Here is a brief introduction to the articles that make up this Special Issue.
A highly interesting study explores the associations between sex, age, socio-economic status, stress, SOC, and health among adolescents in Norway. The authors, Unni Karin Moksnes and Geir Arild Espnes [8
], investigate SOC and stress interrelationships and point out that SOC is a major coping resource in the context of depression and mental well-being.
Sarah Abu-Kaf and Enas Khalaf [9
], present a study on experiences of acculturative stress among Arab students at Israeli institutions of higher learning. The authors combined the theories of coping and salutogenesis and report gender differences in the use of different coping strategies and in levels of depressive symptoms. Moreover, they report that SOC differentially mediates the relationships between acculturative stress and depressive symptoms.
Antony Bernard and Aden Paul Flotman [10
], explore the identity work of a group of eight consulting psychology doctoral students. The students wrote self-reflective essays about becoming a consulting psychologist and findings describe how students cope with performance.
Orna Braun-Lewensohn, Sarah Abu-Kaf and Khaled Al-Said [11
], present findings on the coping resources and mental health of women in refugee camps. These authors explore personal and the community SOC and their influence on perceived danger and coping. The authors also demonstrate that SOC is crucial for good adaptation. These results are discussed in light of salutogenic theory.
In her article on coping strategies of college-educated, ultra-orthodox Jews in the general Israeli workforce, Tehila Kalagy [12
], speaks about societal transitions and the changes in the values of ethnic groups and in workplaces. This article contributes to minority research, as well as our understanding of the professional integration and adaptability of members of minority groups in the workplace and how those individuals cope with the challenges they face.
Tal Litvak-Hirsch and Alon Lazar [13
] explore long-term mindfulness training and its contribution to personal and professional coping among teachers living in a conflict zone. These authors present their findings from a qualitative study conducted in the Western Negev region of Israel. Interviewees reported that their coping skills had been heightened as result of being able to put aside intrusive thoughts and feelings that used to paralyze them and focus on active coping, centered on what they needed to do promptly. The interviewees also reported increased compassion and self-acceptance of emotions and behaviors. This article presents an important contribution to stress management in war zones through mindfulness training.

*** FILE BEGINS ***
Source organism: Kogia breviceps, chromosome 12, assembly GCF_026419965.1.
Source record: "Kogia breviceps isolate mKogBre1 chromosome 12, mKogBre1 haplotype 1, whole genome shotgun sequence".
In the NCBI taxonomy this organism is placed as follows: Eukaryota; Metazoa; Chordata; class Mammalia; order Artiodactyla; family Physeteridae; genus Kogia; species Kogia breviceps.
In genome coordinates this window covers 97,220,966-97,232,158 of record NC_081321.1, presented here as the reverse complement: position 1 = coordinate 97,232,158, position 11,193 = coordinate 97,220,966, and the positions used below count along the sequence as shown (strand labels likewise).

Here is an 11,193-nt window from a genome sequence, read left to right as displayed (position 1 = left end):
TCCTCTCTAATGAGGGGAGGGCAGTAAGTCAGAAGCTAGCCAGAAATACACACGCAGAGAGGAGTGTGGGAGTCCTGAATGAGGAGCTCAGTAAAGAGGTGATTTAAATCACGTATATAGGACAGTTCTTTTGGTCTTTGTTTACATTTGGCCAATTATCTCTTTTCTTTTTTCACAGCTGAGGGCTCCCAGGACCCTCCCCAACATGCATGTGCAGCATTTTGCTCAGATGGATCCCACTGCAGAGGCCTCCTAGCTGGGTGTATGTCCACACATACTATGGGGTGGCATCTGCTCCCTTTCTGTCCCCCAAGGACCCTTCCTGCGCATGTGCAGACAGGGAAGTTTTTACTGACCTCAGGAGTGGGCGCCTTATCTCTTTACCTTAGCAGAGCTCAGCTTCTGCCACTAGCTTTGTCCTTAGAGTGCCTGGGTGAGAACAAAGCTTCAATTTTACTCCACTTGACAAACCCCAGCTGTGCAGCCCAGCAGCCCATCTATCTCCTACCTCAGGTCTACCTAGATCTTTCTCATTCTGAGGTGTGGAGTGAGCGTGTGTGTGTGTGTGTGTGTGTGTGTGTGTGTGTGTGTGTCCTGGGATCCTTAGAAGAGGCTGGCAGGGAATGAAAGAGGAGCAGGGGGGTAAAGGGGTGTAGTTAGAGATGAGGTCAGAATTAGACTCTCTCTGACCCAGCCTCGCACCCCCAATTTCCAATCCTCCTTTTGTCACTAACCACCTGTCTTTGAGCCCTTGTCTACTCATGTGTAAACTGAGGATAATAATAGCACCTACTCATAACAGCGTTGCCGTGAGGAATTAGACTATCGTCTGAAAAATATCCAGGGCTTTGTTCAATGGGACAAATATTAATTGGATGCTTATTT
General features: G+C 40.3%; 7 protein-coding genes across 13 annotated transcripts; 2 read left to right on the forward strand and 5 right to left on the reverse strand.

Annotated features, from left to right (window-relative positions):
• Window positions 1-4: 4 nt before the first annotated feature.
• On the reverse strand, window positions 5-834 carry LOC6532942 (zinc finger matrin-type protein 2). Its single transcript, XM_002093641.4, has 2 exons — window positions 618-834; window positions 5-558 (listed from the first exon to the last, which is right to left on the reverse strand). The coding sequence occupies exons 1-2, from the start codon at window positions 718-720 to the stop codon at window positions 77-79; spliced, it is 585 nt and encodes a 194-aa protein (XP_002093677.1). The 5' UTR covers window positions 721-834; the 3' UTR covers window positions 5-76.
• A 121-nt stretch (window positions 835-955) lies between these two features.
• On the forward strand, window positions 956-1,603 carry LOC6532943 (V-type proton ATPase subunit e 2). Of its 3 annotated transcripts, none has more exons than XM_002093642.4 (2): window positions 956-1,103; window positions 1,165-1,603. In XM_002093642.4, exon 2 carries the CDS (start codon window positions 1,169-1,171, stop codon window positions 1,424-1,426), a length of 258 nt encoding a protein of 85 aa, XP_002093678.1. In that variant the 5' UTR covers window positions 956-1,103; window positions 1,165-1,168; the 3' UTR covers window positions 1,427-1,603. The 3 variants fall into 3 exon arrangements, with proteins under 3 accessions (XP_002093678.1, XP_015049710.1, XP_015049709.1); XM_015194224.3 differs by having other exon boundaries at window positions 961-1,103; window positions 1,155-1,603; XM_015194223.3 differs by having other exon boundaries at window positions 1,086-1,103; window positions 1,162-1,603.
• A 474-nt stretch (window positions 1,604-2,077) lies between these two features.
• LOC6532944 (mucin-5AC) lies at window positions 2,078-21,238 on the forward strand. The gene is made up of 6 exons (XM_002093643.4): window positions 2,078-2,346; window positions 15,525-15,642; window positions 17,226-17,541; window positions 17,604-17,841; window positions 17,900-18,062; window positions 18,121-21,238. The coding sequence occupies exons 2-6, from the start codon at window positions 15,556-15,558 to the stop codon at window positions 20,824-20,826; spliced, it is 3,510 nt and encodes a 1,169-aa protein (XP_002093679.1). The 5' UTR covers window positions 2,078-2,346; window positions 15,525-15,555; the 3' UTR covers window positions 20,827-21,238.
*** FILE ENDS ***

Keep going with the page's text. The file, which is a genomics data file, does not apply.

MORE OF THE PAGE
In their article, Dorit Segal-Engelchin, Netta Achdut, Ephrat Huss and Orly Sarid [14
], focus on CB-ART (cognitive behavioral and art-based) intervention during the 2014 Gaza conflict. The authors present findings regarding the ability of interventions to decrease stress and trauma among individuals working in medical professions. Specifically, they describe how arts-based methods supported coping and built resources to deal with stress and trauma.
The next article sheds light on the situation in South Africa and refers to the experiences of volunteers in the health-care context and their well-being. Antoni Barnard and Aleksandra Furtak [15
], argue that volunteers in South Africa need psychological resilience from a salutogenic perspective. What really keeps them healthy is an inner drive and a calling in the context of the work orientation, which can be increased when organizations invest in developmental interventions.
Natura Colomer Pérez, Elena Chover-Sierra, Vicente Gea-Caballero and Joan J Paredes-Carbonell [16
], address people’s health-assets mapping processes and design-dynamization strategies for health promotion. The authors present a salutogenic model of health and a health-assets model and report findings from the nursing context in Spain. Their results show that SOC can be strengthened through the use of salutogenic and asset-based approaches.
The article by Giuseppe Michele Masanotti, Silvia Paolucci, Elia Abbafati, Claudio Serratore and Michaela Caricato [17
], provides a systematic review of SOC among nurses. They report that low SOC is a predictor of depressive state, burnout, and job dissatisfaction among female nurses and that, therefore, SOC could be a health-promoting resource.
Shir Daphna-Tekoah, Talia Megadasi Brikman, Eric Scheier and Uri Balla [18
], close the section on health professions with a timely manuscript on COVID-19. They used a unique methodology involving a listening guide and narrative analysis to understand the physical and psychological needs of heath professional during the pandemic, in order to build and provide suitable support programs for those professionals.
Jeremy Mitonga-Monga and Claude-Hélène Mayer [19
], present empirical research findings on coping, SOC, burnout, and work engagement in the context of the Democratic Republic of Congo (DRC), where a void in research on salutogenesis and coping still exists. The authors examined the moderating effect of coping in the relationships between SOC, burnout, and work engagement and found that there is a positive relationship between coping and SOC; however, SOC is negatively related to work engagement and burnout. The authors provide recommendations for future theory and practice to increase engagement, performance, and productivity based on increased SOC and coping mechanisms.
International leaders need new skills in the rapidly changing world of work, as well as new resources to cope with and manage stress. In the last article in this issue, Claude-Hélène Mayer and Rudolph M. Oosthuizen [20
], present findings from an international study showing that SOC, compassionate love, and coping interrelate are important resources for staying healthy.